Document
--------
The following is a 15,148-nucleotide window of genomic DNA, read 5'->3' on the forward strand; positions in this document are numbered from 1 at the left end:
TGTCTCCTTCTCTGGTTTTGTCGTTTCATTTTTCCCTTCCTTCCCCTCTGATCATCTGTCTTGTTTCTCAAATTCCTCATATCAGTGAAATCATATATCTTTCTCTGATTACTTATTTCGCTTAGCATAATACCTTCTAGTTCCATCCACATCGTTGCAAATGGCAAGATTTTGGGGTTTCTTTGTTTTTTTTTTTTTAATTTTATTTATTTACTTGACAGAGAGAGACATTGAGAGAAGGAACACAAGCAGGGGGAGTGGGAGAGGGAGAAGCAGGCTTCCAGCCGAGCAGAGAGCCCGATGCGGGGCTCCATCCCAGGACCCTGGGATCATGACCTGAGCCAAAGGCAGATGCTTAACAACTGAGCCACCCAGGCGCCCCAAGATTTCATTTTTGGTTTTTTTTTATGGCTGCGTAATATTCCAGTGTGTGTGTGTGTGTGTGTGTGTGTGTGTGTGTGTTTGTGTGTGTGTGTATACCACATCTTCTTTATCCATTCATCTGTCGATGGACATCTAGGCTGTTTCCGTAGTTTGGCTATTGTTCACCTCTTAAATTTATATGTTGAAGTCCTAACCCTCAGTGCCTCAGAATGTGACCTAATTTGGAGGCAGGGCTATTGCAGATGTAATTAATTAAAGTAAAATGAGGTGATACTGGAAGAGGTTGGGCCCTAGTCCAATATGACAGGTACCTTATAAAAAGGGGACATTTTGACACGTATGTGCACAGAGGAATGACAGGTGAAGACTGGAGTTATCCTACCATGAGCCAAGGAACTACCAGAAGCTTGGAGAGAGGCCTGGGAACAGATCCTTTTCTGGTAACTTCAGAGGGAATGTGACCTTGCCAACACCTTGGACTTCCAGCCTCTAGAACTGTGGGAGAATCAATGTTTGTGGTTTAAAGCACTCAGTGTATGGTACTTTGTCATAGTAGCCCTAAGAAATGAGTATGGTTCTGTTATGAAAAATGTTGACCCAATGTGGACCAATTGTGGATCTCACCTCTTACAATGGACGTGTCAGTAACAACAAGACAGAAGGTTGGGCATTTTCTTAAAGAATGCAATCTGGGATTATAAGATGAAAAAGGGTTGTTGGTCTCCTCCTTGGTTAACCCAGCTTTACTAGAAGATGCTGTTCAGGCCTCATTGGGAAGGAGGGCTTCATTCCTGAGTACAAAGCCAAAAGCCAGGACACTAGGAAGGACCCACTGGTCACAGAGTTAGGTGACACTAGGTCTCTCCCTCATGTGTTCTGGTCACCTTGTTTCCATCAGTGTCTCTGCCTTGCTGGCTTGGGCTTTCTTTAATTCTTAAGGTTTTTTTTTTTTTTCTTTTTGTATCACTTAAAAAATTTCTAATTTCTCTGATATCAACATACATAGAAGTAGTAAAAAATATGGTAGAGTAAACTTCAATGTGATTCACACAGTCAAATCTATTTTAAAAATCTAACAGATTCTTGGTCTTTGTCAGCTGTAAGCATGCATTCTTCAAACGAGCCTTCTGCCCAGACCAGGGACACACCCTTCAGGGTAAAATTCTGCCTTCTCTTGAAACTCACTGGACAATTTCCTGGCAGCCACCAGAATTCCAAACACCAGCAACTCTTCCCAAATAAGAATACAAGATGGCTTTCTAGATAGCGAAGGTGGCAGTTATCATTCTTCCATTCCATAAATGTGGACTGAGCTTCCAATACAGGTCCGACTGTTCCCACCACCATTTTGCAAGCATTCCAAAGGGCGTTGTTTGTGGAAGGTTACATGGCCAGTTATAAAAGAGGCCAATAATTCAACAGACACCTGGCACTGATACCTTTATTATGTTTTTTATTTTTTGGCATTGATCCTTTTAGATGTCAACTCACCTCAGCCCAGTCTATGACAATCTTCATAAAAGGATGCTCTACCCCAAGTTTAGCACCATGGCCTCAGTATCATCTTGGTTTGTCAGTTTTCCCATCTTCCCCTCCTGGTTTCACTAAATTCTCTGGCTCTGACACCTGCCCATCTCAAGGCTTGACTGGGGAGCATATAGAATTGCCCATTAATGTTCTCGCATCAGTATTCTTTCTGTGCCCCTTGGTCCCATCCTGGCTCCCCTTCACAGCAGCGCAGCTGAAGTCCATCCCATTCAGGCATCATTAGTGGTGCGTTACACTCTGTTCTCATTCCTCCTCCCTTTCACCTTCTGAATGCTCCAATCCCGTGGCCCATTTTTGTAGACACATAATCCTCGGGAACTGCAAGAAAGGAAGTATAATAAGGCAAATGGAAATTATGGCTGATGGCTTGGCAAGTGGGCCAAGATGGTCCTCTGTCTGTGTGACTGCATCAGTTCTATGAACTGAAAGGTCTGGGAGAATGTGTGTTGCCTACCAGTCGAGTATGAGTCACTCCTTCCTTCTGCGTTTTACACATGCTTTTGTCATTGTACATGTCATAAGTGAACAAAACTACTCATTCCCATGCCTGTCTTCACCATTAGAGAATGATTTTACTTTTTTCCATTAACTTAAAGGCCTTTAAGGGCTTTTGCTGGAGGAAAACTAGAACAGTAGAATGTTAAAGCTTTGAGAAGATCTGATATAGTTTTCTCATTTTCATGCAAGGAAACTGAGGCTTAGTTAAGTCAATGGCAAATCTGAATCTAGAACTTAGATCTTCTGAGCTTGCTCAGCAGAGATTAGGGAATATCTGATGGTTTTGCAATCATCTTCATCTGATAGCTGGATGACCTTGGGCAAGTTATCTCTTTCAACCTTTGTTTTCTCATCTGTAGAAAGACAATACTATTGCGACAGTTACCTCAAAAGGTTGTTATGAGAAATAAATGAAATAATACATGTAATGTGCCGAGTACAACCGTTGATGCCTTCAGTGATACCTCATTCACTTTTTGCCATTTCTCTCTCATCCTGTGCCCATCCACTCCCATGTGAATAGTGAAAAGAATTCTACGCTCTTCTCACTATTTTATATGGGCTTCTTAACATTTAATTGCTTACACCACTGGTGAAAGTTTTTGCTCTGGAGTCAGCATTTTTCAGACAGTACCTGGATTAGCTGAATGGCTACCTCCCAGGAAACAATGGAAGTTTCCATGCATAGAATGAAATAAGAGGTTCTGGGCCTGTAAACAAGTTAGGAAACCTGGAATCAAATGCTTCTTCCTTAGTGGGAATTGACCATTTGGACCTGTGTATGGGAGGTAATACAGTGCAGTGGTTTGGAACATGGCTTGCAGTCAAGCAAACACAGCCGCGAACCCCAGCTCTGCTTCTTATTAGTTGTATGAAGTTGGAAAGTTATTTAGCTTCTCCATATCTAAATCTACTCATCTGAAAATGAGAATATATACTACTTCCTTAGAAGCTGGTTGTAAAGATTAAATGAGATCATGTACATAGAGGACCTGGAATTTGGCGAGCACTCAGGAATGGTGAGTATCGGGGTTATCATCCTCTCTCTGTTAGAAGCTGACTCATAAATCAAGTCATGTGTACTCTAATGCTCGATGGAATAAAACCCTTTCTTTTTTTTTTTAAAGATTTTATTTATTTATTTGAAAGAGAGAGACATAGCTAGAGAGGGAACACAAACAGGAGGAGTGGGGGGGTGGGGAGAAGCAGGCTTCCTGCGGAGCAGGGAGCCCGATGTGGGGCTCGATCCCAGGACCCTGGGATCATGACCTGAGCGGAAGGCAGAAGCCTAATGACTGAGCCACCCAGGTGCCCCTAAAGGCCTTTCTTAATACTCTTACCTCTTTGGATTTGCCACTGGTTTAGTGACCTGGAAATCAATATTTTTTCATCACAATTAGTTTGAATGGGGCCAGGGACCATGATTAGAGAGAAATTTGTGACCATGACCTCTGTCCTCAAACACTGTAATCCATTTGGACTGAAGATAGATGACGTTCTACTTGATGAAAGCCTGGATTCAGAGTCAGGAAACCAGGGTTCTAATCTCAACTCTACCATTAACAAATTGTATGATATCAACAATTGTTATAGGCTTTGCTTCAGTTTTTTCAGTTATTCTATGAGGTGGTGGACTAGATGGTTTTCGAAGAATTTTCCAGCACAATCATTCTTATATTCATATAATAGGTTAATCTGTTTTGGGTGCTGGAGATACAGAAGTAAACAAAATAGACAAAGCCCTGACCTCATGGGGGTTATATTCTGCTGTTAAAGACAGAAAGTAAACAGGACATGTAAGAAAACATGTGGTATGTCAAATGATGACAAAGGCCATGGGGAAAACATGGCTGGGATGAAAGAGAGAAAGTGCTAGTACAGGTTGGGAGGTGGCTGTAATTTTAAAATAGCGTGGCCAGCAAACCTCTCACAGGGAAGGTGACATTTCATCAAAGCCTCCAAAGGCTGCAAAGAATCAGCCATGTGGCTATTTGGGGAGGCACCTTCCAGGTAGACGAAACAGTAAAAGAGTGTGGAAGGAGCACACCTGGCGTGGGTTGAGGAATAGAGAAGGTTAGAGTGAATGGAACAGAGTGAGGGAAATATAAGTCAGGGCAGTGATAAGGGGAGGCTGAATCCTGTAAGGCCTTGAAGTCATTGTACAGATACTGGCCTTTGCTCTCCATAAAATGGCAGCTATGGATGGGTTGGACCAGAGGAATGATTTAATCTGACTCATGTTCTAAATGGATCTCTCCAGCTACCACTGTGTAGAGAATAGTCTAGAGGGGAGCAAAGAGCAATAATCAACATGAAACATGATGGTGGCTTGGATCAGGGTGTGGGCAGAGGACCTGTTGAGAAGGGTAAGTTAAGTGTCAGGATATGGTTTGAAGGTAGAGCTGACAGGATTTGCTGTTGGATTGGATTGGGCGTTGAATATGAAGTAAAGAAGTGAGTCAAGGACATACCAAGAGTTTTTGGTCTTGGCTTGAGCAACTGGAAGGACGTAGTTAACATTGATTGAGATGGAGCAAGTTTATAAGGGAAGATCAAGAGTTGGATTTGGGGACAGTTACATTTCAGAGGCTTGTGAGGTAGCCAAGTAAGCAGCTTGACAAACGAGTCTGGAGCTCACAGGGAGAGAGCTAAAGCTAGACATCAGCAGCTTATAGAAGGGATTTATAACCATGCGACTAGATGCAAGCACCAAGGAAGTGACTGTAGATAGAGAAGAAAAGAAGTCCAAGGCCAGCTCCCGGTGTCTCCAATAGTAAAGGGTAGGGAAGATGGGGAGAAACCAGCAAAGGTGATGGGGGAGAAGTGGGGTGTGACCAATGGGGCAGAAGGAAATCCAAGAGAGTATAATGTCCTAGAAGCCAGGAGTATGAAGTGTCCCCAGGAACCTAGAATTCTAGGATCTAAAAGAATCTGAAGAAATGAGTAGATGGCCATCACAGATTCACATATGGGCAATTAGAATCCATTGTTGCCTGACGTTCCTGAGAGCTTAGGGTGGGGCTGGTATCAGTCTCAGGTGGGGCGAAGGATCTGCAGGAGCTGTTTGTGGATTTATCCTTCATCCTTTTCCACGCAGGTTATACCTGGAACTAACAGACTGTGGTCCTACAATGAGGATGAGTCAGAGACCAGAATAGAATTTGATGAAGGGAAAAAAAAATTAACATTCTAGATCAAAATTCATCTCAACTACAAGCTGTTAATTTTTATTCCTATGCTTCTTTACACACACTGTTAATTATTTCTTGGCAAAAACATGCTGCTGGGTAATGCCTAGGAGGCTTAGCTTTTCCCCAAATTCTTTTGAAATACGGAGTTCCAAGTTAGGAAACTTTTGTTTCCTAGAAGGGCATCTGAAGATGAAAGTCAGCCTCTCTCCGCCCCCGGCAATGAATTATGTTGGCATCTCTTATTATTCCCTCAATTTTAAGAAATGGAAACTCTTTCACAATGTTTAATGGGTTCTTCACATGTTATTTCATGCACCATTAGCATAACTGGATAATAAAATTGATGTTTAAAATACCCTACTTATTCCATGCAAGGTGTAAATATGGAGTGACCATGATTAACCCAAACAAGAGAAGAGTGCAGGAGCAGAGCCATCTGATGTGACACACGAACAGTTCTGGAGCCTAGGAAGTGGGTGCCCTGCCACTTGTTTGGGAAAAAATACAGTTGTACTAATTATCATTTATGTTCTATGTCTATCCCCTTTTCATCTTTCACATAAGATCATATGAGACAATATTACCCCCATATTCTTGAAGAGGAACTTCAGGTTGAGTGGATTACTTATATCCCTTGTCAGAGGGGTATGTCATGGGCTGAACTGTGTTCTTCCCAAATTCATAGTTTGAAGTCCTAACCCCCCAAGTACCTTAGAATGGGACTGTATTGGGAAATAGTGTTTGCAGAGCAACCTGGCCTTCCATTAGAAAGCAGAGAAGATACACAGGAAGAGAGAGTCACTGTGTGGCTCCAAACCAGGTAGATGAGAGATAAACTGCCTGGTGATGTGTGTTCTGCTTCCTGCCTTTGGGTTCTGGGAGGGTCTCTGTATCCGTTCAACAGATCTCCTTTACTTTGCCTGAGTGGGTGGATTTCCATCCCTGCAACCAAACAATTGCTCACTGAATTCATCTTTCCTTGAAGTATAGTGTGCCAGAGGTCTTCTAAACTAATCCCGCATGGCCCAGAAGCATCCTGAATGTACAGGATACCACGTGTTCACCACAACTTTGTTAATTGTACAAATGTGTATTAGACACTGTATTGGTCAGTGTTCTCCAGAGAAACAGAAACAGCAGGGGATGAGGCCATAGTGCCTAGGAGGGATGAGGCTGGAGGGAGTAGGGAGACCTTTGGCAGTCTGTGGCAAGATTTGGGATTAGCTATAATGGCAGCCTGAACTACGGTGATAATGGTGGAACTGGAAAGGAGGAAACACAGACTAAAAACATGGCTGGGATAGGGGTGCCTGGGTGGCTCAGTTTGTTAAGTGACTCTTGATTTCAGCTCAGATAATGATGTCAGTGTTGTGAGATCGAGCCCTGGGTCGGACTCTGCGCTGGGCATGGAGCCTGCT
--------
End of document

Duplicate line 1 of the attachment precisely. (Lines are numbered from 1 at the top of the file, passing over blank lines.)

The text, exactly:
The following is a 15,148-nucleotide window of genomic DNA, read 5'->3' on the forward strand; positions in this document are numbered from 1 at the left end: